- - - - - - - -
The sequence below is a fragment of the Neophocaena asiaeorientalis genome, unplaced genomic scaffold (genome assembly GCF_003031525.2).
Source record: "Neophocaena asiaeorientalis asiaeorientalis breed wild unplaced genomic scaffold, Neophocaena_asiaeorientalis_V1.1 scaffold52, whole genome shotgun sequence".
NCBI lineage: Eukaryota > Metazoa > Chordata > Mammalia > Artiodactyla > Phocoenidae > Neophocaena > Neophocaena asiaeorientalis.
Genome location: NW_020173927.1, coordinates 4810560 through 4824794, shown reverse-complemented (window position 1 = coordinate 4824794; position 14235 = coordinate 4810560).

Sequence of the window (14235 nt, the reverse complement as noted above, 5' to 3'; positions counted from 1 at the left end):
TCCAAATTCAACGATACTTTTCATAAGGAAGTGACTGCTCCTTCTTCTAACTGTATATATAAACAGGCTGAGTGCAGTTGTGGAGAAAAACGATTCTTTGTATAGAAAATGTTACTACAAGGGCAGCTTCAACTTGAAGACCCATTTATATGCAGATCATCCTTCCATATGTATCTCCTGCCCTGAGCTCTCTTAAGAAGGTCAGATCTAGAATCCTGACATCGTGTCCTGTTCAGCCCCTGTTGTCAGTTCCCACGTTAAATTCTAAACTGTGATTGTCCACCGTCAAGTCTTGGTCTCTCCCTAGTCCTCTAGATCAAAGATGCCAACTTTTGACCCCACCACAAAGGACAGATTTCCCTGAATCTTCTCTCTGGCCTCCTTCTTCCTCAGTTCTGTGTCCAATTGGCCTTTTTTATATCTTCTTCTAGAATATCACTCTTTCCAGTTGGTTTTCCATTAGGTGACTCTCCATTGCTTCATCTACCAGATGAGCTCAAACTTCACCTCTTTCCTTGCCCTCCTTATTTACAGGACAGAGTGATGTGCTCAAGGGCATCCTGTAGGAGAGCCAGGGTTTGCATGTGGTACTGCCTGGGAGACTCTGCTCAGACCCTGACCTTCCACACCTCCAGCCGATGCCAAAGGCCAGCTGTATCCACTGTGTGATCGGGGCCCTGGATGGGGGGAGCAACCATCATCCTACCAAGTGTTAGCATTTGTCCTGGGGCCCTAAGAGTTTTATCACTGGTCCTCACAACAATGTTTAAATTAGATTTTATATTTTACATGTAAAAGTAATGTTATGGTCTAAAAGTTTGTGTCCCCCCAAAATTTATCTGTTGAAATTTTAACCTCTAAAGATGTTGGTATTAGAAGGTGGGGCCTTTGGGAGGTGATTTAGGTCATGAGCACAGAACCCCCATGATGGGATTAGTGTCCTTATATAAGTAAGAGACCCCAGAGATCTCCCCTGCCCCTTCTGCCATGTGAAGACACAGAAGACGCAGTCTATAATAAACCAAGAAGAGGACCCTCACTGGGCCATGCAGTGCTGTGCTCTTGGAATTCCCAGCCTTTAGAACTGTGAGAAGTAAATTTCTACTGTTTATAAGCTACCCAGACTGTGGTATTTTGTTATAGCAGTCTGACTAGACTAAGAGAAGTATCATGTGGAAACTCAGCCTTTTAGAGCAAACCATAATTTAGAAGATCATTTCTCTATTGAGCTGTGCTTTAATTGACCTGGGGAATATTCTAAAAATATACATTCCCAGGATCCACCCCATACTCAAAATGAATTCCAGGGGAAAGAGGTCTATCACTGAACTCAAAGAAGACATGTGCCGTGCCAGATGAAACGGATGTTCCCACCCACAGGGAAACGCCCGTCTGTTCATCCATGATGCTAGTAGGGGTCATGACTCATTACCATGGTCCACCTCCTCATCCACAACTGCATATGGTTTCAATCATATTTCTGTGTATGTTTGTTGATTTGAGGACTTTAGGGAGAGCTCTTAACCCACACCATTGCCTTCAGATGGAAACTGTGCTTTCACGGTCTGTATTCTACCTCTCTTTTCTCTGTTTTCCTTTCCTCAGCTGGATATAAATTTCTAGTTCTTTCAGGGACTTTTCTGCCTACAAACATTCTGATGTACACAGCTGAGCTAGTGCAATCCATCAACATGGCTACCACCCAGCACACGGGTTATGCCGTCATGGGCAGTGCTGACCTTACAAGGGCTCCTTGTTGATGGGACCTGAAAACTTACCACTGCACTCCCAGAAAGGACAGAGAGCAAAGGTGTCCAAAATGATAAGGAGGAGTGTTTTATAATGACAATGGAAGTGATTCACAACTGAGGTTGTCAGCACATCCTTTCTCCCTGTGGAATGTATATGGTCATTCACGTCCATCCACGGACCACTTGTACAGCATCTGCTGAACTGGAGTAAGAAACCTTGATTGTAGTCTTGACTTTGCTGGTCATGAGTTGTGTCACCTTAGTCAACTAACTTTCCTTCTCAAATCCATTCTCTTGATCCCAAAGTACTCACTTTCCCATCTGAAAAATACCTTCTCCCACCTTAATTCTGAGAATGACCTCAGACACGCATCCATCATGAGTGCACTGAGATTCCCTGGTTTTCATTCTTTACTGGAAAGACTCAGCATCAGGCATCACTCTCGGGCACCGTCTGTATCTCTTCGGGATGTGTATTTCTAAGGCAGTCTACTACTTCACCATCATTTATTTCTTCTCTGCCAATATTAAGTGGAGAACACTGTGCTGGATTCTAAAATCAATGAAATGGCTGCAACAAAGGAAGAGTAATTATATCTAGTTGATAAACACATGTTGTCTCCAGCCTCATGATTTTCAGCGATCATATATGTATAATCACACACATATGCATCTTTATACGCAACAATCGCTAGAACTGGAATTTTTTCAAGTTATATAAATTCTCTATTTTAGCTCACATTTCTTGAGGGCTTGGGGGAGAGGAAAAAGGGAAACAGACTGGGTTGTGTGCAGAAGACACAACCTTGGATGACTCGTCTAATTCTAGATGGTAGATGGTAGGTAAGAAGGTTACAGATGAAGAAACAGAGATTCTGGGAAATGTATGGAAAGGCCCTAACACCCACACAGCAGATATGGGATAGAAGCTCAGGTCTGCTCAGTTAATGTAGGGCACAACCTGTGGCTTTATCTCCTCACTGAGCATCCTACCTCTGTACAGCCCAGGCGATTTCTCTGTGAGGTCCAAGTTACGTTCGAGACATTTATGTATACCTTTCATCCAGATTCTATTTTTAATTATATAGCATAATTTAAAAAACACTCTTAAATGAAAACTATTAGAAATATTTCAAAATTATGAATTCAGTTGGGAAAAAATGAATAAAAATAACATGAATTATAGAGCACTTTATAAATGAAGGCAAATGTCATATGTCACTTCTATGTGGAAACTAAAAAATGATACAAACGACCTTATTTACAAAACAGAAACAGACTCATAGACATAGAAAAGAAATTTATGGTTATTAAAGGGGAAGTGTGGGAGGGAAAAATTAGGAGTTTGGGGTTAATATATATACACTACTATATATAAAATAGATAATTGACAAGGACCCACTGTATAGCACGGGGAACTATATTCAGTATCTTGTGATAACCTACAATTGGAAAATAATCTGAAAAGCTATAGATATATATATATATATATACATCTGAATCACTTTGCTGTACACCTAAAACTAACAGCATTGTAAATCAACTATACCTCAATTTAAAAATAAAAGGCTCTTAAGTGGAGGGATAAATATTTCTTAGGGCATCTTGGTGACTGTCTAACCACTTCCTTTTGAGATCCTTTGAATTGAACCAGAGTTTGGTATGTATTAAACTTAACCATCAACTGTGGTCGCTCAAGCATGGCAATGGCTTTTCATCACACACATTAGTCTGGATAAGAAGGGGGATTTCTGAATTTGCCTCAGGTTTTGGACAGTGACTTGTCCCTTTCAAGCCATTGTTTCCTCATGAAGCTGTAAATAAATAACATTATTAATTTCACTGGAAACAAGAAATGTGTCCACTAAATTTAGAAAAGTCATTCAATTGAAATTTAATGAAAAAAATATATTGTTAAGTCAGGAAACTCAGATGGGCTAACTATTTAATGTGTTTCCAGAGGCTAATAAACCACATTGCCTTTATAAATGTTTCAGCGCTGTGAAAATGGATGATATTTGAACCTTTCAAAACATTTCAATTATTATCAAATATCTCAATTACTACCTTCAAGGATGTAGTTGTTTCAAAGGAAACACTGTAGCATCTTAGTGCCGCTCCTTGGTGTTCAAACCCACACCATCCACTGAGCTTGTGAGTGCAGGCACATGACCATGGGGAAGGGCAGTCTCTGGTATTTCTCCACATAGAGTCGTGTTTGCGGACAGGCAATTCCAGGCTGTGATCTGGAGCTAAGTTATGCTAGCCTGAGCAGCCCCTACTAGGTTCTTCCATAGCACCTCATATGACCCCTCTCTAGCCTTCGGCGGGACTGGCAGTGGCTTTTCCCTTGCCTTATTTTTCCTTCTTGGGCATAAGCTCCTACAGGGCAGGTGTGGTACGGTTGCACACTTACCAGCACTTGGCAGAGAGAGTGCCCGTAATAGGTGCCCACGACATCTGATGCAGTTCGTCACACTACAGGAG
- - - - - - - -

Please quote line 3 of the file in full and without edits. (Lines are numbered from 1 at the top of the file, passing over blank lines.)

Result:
NCBI lineage: Eukaryota > Metazoa > Chordata > Mammalia > Artiodactyla > Phocoenidae > Neophocaena > Neophocaena asiaeorientalis.